Bridging the Digital Gap between B2B and B2C Marketing with Big Data

Forget funnels. Be user centric. Be human centric.

‘It’s no longer “digital marketing,” but marketing in a digital world.’ 
 — Keith Weed, CMO at Unilever.

Image Source: DZone

With the blooming of Big Data in recent years, there are a number of success stories in business, particular in B2C companies who engage with consumers directly in their everyday lives. One of the most well known examples is the way Netflix uses big data analytics to create House of Cards.

Through the rich amount of user data stored and analyzed by the company, Netflix found that movies from David Fincher, the director of The Social Network, are not only popular but also constantly being watched from the beginning to the end. Undoubtedly this is a good indication of how well the content hooks the users. In addition, it is also observed that films featuring Kevin Spacey perform well on Netflix. With that in mind, Netflix looked into Kevin Spacey’s fans and found that the British version of House of Cards is popular among the fans as well. Combining these three insights found with big data — David Fincher, Kevin Spacey, and the British version of House of Cards, Netflix created the House of Cards show and recommended it to relavent target audience, resulting in a 9/10 rating on IMDb for the show.

More importantly, Netflix forms a stronger bond with its users, through tailored contents supported by big data analytics. Could B2B players utilize a similar approach to deliver personalized marketing tactics, case studies, and product demos, in hopes to make brands matter more in the daily lives of customers?

The short answer is Yes.

The longer answer requires us to first examine the digital gap between B2B and B2C companies. In 2016, McKinsey surveyed 47 B2B and 128 B2C companies, decomposing the gap into strategy, culture, and capability.

Strategy — B2B are behind in using digital tools and data to set strategy

Only 10% of the B2B companies see digitalization along with digital strategy as one of their top three investment priorities, compared with 20% of the B2C companies. In critical customer-facing areas such as mobile, only 6% of the B2B companies report to have a mobile strategy, compared with 30% of the B2C companies.

Culture — B2B are behind in taking concrete steps towards digitalization

Only 25% B2B companies said their leadership communicates digital strategy clearly, along with confusion about digital roles and lack of ownership on digital initiatives. In addition, fewer than 15% of B2B companies adopted test-and-learn approaches to new digital initiatives and it often takes longer than a year to implement such approaches.

Capability — B2B are behind in offering cross-channel experiences

B2B companies are not taking full advantages of social media and content creation. Unlike their B2C counterparts, they also lack of advanced analytics capabilities to automate decisions towards customer-facing situations.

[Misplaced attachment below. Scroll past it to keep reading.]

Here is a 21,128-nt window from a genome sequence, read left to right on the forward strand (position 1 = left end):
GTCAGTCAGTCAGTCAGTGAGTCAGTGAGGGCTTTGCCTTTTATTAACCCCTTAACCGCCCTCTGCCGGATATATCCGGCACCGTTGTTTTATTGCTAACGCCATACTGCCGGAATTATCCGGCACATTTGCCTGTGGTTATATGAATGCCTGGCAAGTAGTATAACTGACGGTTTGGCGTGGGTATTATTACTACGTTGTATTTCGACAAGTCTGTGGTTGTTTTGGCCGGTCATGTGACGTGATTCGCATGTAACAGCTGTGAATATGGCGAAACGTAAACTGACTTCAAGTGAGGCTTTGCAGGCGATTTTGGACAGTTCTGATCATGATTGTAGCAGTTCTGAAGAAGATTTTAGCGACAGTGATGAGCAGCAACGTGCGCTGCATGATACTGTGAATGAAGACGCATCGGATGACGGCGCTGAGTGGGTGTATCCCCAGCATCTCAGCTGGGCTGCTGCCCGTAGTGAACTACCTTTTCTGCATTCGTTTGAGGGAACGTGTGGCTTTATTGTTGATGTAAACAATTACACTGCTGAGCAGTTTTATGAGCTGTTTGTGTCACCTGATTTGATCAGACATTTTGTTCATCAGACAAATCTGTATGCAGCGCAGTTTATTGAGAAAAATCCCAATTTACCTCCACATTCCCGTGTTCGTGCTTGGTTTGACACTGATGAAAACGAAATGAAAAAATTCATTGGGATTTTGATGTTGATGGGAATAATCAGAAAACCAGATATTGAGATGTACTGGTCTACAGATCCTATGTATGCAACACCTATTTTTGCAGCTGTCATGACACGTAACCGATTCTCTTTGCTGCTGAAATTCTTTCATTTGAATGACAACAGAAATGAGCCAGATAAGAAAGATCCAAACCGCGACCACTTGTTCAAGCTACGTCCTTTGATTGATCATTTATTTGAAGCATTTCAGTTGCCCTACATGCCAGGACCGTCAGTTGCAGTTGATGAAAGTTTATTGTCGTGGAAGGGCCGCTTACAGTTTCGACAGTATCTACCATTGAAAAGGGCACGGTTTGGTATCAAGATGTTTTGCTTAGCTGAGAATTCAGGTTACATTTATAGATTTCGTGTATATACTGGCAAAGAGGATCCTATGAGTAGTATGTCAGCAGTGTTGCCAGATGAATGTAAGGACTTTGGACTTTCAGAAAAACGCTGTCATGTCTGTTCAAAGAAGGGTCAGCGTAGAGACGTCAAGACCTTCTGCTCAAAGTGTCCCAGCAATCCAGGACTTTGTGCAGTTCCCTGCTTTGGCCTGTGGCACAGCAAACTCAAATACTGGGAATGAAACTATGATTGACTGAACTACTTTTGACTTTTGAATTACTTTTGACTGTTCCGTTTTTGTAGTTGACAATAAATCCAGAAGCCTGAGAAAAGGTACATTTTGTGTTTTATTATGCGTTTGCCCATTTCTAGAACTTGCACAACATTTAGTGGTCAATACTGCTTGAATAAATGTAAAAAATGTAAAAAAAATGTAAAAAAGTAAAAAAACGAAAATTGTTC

Now, from a marketing point of view, how can the gap be bridged?

The key lies in thinking differently about B2B digital marketing campaigns. As opposed to treating it as a descriptive analytics problem, we should solve it as a user centric optimization problem.

Traditional Approach — Descriptive Analytics

In traditional B2B digital campaigns, we first identify our target audience, set communication and platform strategies, and create a set of tactics such as eDMs, display ads, SEM keywords, Facebook posts, and landing pages for each campaign. These creative tactics are then delivered to the audience through chosen media channels, so audience can visit the landing page to further engage the brand with pre-selected offers such as case studies, white paper pdfs, and product demos. After a couple of days, we will evaluate media channel and landing page performance with key metrics including impressions, clicks, visits, bounce rate, and registrations. This is also known as the digital funnel, as we can benchmark all the metrics based on previous campaigns and identify the underperforming metrics. We can then adjust current campaigns or apply learnings to future campaigns.

Optimization Approach — Predictive Analytics

With a user centric optimization approach, instead of designing and executing a series of campaigns for individual products, we should first create libraries to store creative tactics and offers in as many formats as possible, and deliver them to users through an optimization engine. The optimization engine uses big data to constantly run small scale tests and continuously predict different combinations of creative tactics, media channels, and offers that will yield the best results, in terms of visits, conversions, and revenue, for individual users. The big data here for B2B companies could be broken down into three categories of attributes.

Tactic
These are the information about the tactics used in the campaigns, such as media channel performance data, creative size and format, promotion timing and seasonality data.

Offer
These are the information on offers, including their formats, intended customer journey stages, product line, and product price range.

Audience
These are the information that we have on individual user, including demographic data, transactional data, web behavior data, and social behavior data.

The takeaway here is being user centric. Because of the advancements in big data technologies, companies now have access to individual user data in different formats and from multiple data sources. It is evident that B2C companies are ahead in the game, but as B2B players begin to invest more resources and adjust their priorities, the line between B2B and B2c will blur, forming a new generation of Business-to-Human (B2H) enterprises.


Questions, comments, or concerns?
jchen6912@gmail.com

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